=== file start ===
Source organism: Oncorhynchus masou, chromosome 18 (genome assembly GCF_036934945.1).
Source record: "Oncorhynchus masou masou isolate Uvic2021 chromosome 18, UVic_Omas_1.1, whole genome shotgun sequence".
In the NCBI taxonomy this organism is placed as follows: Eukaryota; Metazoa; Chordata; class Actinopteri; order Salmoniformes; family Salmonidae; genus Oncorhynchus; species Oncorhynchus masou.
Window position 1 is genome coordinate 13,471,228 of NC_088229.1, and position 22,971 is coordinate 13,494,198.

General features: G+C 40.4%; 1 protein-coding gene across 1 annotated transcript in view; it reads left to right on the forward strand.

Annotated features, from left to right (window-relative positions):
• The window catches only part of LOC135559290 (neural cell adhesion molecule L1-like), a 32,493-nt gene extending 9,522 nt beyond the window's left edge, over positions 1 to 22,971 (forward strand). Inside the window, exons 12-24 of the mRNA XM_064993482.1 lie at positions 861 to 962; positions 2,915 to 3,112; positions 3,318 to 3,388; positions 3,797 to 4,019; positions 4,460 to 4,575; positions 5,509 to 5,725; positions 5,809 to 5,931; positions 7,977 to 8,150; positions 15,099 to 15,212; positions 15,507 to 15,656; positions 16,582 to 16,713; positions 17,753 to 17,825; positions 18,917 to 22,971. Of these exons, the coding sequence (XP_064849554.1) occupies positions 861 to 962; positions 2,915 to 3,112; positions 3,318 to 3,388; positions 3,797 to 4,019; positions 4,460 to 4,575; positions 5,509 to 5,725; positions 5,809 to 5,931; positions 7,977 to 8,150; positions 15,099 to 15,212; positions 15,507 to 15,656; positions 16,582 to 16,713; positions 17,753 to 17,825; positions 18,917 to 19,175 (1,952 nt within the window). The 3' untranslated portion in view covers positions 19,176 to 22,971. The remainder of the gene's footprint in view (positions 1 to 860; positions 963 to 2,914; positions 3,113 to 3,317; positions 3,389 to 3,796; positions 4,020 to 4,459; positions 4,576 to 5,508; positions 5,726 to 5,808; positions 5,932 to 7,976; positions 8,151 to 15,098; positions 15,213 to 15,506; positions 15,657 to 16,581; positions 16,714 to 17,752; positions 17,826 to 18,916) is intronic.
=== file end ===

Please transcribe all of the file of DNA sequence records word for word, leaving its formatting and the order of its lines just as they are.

Source organism: Oncorhynchus masou, chromosome 18 (genome assembly GCF_036934945.1).
Source record: "Oncorhynchus masou masou isolate Uvic2021 chromosome 18, UVic_Omas_1.1, whole genome shotgun sequence".
In the NCBI taxonomy this organism is placed as follows: Eukaryota; Metazoa; Chordata; class Actinopteri; order Salmoniformes; family Salmonidae; genus Oncorhynchus; species Oncorhynchus masou.
Window position 1 is genome coordinate 13,471,228 of NC_088229.1, and position 22,971 is coordinate 13,494,198.

General features: G+C 40.4%; 1 protein-coding gene across 1 annotated transcript in view; it reads left to right on the forward strand.

Annotated features, from left to right (window-relative positions):
• The window catches only part of LOC135559290 (neural cell adhesion molecule L1-like), a 32,493-nt gene extending 9,522 nt beyond the window's left edge, over positions 1 to 22,971 (forward strand). Inside the window, exons 12-24 of the mRNA XM_064993482.1 lie at positions 861 to 962; positions 2,915 to 3,112; positions 3,318 to 3,388; positions 3,797 to 4,019; positions 4,460 to 4,575; positions 5,509 to 5,725; positions 5,809 to 5,931; positions 7,977 to 8,150; positions 15,099 to 15,212; positions 15,507 to 15,656; positions 16,582 to 16,713; positions 17,753 to 17,825; positions 18,917 to 22,971. Of these exons, the coding sequence (XP_064849554.1) occupies positions 861 to 962; positions 2,915 to 3,112; positions 3,318 to 3,388; positions 3,797 to 4,019; positions 4,460 to 4,575; positions 5,509 to 5,725; positions 5,809 to 5,931; positions 7,977 to 8,150; positions 15,099 to 15,212; positions 15,507 to 15,656; positions 16,582 to 16,713; positions 17,753 to 17,825; positions 18,917 to 19,175 (1,952 nt within the window). The 3' untranslated portion in view covers positions 19,176 to 22,971. The remainder of the gene's footprint in view (positions 1 to 860; positions 963 to 2,914; positions 3,113 to 3,317; positions 3,389 to 3,796; positions 4,020 to 4,459; positions 4,576 to 5,508; positions 5,726 to 5,808; positions 5,932 to 7,976; positions 8,151 to 15,098; positions 15,213 to 15,506; positions 15,657 to 16,581; positions 16,714 to 17,752; positions 17,826 to 18,916) is intronic.